Most Influential Feminist
If one is asked to point out one feminist critic that stands apart among all the feminists as the most influential of them all, it has to be Simone De Beauvoir.
She was born in 1908 in Paris, France, and is considered by many as the most influential and intellectual feminist so far. Not only she was a distinguished feminist, but was also a highly influential philosopher, with specific expertise and interest in existentialism.
Her later attribute, and excessive interest in existentialism was no doubt stemmed from her life-long relationship with Jean-Paul Sartre.
The Second Sex
Beauvoir’s book titled “The Second Sex” is considered a ground-breaking and one of the foundational text from which modern feminism heavily derives its ideas from. In this book, Beauvoir argues that women, throughout history, have always been subordinated and treated as the “other.”
They were relegated to the position of a sub-human and were always seen as the objects and never as the subjects. Their existence has no individuality and they were made to play a secondary role to that of a man, that is to say, that their life has no meaning outside the existence of the man.
Unlike man, who is free to explore the world and its new boundaries as a free being, women, on the other hand, have been confined by the societal and familial duties imposed on them, be it as a mother or a wife.
Feminine Nature of Women
She rightly points out in her work, “One is not born a woman but becomes one.” In her book The Second Sex, she goes on to explain this very idea by investigation and exploring the very definition and notion of femininity, womanhood and what constitutes this and what makes a woman “feminine in nature.”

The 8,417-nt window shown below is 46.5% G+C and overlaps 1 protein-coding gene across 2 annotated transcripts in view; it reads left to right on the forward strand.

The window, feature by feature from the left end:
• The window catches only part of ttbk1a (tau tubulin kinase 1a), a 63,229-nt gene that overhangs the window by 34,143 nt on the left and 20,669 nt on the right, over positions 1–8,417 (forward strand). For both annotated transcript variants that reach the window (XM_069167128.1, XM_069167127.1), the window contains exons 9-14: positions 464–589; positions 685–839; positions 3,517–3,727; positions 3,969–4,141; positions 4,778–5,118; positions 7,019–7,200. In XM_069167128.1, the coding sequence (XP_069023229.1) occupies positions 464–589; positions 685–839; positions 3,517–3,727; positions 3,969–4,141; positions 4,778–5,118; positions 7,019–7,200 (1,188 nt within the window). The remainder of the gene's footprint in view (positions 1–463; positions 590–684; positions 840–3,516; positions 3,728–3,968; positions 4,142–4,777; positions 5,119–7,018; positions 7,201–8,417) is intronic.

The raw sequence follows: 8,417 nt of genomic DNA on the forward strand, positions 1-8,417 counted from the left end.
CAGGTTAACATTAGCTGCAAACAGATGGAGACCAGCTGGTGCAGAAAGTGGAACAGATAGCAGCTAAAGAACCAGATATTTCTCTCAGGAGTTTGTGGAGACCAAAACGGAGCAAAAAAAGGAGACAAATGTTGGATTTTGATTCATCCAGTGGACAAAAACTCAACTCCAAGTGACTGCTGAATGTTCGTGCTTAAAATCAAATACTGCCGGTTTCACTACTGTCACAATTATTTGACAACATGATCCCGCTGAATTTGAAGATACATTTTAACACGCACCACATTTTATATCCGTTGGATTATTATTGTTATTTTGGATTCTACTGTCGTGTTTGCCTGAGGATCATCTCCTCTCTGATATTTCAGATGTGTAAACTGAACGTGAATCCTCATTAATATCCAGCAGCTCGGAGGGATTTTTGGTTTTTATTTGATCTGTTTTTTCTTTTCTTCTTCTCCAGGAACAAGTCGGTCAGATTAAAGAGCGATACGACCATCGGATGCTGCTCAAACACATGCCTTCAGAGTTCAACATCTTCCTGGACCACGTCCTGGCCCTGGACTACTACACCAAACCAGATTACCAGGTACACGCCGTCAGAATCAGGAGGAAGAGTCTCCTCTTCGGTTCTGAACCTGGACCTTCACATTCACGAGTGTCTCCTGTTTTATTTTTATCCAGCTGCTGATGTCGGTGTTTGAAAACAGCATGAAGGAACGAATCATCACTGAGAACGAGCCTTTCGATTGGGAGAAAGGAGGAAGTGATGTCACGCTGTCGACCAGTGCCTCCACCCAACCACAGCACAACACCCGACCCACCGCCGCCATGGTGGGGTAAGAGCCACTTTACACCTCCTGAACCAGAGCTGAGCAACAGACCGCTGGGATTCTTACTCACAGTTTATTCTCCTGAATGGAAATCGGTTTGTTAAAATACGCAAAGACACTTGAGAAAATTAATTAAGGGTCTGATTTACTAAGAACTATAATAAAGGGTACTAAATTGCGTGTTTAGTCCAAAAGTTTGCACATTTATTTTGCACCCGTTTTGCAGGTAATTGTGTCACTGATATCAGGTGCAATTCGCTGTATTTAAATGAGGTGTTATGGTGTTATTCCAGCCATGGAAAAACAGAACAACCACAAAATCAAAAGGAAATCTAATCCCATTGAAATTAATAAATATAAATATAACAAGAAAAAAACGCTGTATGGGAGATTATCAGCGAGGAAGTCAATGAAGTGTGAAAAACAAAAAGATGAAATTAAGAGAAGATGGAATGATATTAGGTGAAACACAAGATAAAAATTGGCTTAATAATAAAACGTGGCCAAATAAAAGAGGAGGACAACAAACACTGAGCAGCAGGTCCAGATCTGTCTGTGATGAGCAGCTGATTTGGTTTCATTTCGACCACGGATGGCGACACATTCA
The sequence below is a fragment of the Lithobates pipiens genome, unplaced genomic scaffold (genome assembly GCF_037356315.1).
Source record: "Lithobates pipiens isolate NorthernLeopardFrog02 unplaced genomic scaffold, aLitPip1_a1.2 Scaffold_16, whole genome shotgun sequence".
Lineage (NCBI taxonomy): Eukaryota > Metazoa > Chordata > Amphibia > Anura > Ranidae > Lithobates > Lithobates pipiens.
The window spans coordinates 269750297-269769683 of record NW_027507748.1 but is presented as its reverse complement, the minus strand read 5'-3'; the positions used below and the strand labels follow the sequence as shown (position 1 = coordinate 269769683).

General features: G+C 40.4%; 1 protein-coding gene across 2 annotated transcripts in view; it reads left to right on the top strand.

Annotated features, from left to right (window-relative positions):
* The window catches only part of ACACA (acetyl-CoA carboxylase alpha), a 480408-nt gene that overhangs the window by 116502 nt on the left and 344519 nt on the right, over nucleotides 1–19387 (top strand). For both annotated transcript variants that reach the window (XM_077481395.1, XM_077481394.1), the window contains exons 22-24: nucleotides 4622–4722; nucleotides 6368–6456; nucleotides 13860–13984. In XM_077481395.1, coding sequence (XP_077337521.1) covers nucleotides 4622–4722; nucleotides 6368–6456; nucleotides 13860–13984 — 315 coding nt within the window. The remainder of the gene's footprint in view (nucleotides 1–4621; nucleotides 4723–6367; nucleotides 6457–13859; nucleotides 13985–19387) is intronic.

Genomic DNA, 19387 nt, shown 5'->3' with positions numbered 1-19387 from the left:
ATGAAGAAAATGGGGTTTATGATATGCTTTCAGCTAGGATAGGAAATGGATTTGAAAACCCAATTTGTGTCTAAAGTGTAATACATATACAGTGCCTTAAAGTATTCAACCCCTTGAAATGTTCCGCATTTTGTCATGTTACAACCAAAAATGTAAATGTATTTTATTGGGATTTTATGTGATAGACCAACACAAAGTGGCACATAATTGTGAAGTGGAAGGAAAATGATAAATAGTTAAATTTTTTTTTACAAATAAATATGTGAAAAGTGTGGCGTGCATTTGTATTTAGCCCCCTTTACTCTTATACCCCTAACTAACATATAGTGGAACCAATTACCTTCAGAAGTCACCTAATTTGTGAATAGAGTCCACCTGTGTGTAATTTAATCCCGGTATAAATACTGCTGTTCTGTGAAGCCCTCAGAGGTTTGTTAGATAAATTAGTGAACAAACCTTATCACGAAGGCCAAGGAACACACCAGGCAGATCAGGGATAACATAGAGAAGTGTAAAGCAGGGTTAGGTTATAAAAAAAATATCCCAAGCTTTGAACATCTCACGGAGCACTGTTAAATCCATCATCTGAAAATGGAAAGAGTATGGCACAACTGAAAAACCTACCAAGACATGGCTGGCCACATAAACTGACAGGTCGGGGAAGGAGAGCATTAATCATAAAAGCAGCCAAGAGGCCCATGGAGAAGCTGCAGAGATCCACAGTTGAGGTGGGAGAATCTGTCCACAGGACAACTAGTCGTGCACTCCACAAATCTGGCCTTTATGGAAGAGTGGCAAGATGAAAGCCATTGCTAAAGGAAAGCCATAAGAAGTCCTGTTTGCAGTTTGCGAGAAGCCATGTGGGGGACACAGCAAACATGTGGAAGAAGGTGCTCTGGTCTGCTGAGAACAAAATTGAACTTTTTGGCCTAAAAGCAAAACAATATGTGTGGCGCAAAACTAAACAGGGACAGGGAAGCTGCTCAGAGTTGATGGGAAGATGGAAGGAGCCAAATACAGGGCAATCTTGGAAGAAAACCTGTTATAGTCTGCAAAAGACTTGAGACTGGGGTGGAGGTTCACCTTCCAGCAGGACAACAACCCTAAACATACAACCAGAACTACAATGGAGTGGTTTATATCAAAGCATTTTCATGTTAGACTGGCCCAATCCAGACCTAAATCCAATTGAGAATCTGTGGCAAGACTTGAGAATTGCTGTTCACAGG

According to Beauvoir, femininity is not inherent to a woman and is, like any other idea we of an individual, the result of social and cultural construction.
To reiterate the point made in the above paragraph, these very definitions of femininity and this particular attribute being associated with a woman is created to suppress women. She gives extremely valid reasons to explain why this is done so in society.
Women are actually taught by the society to fulfil the needs and demands of a man, and therefore to exist in relation to them. They were never given proper legal rights and therefore they failed to make any significant public influence.
Treatment of Women like Dolls
De Beauvoir argues that women were always treated like dolls. Since they are kids, they are incessantly given lectures, by their family or society, to behave, dress in a certain way. They adore themselves so that they can please other men, and hence women end up objectifying themselves just like the man does to them.
The torturous, mundane life of a woman is explained in these words from The Second Sex, when Beauvoir states, “few tasks are more like torture of Sisyphus than housework, with its endless repetition: the clean becomes soiled, the soiled is made clean, over and over, day after day.”
One should notice the use of existentialist idea of absurd and meaningless nature of human toiling in this world being applied to this absurdity and endless torture of women’s life.
According to Beauvoir, if a woman wants to free herself off this patriarchal bondage, she has to first realise that all her feminine characteristics are socially constructed and not her true essence. Only by understanding this, a woman can, live a free life with complete agency and not a life of being treated like an accessory of man.